The younger generation needs to become familiar with the interdependencies of the world they live in. This implies accepting the role of a custodian of our planet and committing to create a better place for all. Youngsters must understand how personal, local and regional concerns relate to today’s global challenges. They should be exposed to complex ethical dilemmas that will help them to fine tune their sense of stewardship, cooperation and responsibility.
Educators need to point out the overlapping and interconnected parts of what it means to be a responsible citizen. This involves teaching empathy, honesty and even the importance of moderation. Such a curriculum would impart values related to respect for self and others, including the meaning of integrity, trust and self-discipline.
Furthermore, the students need to become familiar with issues pertaining to justice, fair process and equality. Moreover, they should be warned against the insidious effects of corruption, greed and excessive materialism.
New educational methods
Aside from the civic, social and moral education described above, a cultural education (fostering historical and cultural literacy) would complete this character developmental programme. These various components are all fundamental to the success of well-functioning, democratic societies and could be the antidote against charismatic snake oil salespeople.
Ensuring the success of this educational journey requires replacing top-down, rote learning with a participatory approach promoting inventiveness and curiosity. Centred around consultative and collective decision making, the curriculum should be taught inside and outside the classroom.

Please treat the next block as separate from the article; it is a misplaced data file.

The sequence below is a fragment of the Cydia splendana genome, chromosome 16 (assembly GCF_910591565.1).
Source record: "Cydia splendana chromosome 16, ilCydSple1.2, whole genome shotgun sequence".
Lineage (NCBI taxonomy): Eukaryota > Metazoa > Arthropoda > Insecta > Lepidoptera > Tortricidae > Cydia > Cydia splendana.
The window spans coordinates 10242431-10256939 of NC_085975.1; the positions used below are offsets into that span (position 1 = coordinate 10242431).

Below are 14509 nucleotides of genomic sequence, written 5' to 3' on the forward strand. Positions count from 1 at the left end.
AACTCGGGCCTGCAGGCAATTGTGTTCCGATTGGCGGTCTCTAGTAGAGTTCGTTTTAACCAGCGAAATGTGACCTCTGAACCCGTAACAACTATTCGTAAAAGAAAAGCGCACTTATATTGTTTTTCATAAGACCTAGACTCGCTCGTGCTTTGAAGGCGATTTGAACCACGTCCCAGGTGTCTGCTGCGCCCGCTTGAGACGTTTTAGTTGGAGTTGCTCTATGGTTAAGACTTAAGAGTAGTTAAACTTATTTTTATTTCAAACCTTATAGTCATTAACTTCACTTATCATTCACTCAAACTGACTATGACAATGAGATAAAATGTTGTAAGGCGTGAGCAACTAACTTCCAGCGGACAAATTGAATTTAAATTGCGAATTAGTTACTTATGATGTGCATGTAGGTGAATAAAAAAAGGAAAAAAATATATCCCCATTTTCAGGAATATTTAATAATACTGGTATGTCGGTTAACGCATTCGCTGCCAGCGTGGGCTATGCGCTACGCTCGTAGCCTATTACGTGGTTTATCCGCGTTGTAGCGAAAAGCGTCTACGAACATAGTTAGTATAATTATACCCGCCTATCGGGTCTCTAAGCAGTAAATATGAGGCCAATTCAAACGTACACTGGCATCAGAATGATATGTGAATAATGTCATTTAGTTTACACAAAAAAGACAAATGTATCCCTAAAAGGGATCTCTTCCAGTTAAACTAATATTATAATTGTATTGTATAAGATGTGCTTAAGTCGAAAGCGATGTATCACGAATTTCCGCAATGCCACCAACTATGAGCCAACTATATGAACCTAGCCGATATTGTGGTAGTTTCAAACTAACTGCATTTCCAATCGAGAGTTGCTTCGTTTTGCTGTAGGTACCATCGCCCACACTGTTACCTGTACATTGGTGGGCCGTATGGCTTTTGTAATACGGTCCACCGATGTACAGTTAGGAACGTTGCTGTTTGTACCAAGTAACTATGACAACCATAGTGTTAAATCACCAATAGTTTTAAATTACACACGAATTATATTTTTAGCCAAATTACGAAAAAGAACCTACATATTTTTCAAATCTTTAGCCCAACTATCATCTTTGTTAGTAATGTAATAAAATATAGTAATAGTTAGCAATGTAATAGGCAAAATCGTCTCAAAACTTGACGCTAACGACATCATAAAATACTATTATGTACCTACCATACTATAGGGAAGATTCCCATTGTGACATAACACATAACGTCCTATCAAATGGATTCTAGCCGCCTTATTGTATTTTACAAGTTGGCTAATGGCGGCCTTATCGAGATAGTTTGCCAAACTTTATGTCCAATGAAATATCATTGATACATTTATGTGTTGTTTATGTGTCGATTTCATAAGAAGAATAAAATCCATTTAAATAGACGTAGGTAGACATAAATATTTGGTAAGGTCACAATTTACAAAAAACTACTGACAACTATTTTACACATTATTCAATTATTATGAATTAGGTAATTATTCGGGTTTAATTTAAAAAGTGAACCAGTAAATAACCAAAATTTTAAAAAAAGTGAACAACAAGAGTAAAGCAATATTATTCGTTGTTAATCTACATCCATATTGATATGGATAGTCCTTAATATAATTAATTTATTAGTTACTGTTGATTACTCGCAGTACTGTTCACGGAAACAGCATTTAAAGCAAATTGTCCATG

The most effective methods would combine direct instruction, experiential activities, role modelling, group dynamics, psychodynamic-systemic reflection and behavioural reinforcement. Students could also participate in multidisciplinary projects reflecting complex, real-life, civic challenges, as well as in internships, voluntary service and community-based activities.
In sum, exposure to this kind of a curriculum will help the younger generation acquire the civic mindedness and the problem‑solving skills needed to make thoughtful choices in the 21st century. A considerable amount of resistance to change should be expected. But if the objective is to create a better society for all – and to prevent narcissistic leaders and the ills of groupthink from coming to the fore – overcoming any intransigence will be well worth the effort.
Edited by:Isabelle Laporte